Solar-powered atmospheric water harvesting
Dec. 05, 2023.
1 min. read Interactions
Could supply water to unserved millions for multiple uses in the future
Researchers from Shanghai Jiao Tong University in China have developed a new solar-powered atmospheric water harvesting technology that could help provide enough drinking water for people to survive in dryland areas in water-stressed countries.
The United Nations estimates that 3.5 million die every year from water-related diseases and the areas most in need of improved drinking water are also located in some of the sunniest places in the world.
“This atmospheric water harvesting technology can be used to increase the daily water supply needs, as household drinking water, industrial water, and water for personal hygiene,” said author Ruzhu Wang.
The researchers synthesized a super-hygroscopic gel using plant derivatives and hygroscopic salts that were capable of absorbing and retaining an unparalleled amount of water. One kilogram of dry gel could adsorb 1.18 kilograms of water in arid atmospheric environments and up to 6.4 kilograms in humid atmospheric environments, they estimate. This hygroscopic gel was simple and inexpensive to prepare and would consequently be suitable for large-scale preparation.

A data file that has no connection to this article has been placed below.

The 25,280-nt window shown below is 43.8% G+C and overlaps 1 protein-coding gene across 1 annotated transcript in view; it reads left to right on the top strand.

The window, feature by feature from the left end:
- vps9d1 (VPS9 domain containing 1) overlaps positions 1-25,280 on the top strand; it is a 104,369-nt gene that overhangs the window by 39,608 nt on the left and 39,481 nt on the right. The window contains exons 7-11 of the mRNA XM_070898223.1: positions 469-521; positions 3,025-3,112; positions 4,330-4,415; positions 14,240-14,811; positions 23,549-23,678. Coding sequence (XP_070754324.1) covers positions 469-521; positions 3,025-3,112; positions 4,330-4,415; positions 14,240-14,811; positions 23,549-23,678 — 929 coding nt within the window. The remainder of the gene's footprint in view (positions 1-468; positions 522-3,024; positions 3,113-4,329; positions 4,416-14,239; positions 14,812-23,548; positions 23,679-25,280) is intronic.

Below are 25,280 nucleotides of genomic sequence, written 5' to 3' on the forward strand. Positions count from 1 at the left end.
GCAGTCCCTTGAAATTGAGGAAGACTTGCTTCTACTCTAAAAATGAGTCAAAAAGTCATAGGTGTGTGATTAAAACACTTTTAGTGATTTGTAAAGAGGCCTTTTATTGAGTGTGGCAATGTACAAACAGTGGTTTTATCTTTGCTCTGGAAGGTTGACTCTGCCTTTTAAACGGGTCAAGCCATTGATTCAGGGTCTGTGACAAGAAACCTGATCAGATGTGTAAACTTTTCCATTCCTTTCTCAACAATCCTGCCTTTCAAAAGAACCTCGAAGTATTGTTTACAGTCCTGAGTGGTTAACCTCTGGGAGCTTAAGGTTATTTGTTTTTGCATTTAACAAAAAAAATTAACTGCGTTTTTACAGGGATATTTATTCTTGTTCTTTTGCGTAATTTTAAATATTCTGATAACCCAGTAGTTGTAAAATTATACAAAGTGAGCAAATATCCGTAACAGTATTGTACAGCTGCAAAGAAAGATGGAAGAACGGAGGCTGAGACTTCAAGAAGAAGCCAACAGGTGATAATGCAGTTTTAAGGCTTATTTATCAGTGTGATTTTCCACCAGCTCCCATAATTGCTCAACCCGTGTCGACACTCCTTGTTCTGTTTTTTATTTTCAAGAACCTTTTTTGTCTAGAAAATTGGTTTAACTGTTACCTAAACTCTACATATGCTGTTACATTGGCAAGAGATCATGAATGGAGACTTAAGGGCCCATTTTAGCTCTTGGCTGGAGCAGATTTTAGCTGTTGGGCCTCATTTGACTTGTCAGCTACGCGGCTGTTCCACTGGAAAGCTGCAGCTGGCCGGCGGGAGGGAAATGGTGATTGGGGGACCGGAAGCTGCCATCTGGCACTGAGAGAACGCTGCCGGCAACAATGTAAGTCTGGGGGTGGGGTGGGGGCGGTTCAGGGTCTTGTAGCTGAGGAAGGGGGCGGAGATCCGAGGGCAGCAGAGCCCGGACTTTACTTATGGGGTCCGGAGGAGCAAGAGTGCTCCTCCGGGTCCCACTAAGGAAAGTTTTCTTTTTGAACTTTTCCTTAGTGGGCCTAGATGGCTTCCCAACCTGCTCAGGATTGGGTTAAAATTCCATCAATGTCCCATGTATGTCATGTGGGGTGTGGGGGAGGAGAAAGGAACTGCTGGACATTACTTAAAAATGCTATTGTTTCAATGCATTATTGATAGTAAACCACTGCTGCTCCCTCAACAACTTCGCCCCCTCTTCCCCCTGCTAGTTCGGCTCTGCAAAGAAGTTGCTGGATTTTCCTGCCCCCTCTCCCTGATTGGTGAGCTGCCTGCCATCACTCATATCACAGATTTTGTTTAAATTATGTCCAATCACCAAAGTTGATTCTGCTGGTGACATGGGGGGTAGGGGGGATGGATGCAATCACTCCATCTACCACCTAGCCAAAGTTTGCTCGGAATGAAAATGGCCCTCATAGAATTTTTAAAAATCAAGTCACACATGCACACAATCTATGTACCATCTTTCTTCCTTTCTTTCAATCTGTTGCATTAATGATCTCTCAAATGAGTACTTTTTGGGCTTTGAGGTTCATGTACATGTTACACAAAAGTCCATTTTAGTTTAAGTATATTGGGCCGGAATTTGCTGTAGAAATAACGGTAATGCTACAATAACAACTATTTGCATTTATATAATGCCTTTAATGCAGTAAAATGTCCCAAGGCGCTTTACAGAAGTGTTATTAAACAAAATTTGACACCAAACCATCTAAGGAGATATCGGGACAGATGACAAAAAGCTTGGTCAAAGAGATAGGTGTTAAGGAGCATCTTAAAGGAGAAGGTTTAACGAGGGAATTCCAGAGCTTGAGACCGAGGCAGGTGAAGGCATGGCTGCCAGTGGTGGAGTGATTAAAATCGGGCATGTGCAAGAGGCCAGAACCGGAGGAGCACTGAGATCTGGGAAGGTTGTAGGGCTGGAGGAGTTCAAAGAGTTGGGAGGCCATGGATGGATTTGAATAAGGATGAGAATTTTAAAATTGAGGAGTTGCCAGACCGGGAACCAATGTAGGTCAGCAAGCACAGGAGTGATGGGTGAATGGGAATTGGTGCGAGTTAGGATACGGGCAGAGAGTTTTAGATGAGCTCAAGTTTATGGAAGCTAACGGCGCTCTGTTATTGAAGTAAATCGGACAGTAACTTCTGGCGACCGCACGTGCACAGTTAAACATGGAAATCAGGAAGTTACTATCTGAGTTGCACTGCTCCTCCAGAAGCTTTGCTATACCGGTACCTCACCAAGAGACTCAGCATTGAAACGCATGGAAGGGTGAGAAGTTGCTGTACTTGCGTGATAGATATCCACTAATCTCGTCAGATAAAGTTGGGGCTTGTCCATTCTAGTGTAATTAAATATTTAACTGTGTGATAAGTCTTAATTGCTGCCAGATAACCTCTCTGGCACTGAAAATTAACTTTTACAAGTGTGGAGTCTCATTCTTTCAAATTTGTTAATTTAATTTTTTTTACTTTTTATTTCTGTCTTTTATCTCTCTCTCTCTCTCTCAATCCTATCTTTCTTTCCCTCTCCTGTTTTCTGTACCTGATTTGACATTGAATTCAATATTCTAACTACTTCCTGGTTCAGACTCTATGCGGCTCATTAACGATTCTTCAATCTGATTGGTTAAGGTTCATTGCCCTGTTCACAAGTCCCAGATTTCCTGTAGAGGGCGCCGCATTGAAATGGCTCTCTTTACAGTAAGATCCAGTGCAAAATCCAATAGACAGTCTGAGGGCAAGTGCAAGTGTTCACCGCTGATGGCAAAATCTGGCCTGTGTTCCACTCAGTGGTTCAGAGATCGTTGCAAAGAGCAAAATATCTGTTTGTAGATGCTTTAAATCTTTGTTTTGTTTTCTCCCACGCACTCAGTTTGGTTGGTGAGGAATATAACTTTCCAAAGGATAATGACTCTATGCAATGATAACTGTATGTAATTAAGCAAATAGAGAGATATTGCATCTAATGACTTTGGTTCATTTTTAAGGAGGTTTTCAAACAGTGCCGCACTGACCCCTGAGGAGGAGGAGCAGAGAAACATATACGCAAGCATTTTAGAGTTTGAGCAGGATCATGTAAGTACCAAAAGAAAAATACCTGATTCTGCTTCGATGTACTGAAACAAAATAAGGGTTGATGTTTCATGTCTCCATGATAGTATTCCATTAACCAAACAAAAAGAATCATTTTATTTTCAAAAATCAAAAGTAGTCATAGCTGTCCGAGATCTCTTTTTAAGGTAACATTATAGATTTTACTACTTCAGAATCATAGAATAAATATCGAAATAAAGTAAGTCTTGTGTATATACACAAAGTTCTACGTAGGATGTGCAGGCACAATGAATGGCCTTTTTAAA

In addition to daily water production, these sorbent materials that harvest atmosphere water could also play an important role in future applications such as dehumidification, agriculture irrigation, and thermal management for electronic devices, according to the researchers.
In an outdoor prototype demonstration, the team found it released adsorbed water even in the morning or afternoon when the sun is weak. The system could also achieve simultaneous adsorption and desorption during the daytime.
The team now plans to work to achieve simultaneous adsorption and desorption, using renewable energy to maximize daily water yield per unit mass of adsorbent.
Citation: Chengjie Xiang, Xinge Yang, Fangfang Deng, Zhihui Chen, and Ruzhu Wang, Dec. 5, 2023, Applied Physics Reviews, https://doi.org/10.1063/5.0160682 (open-access)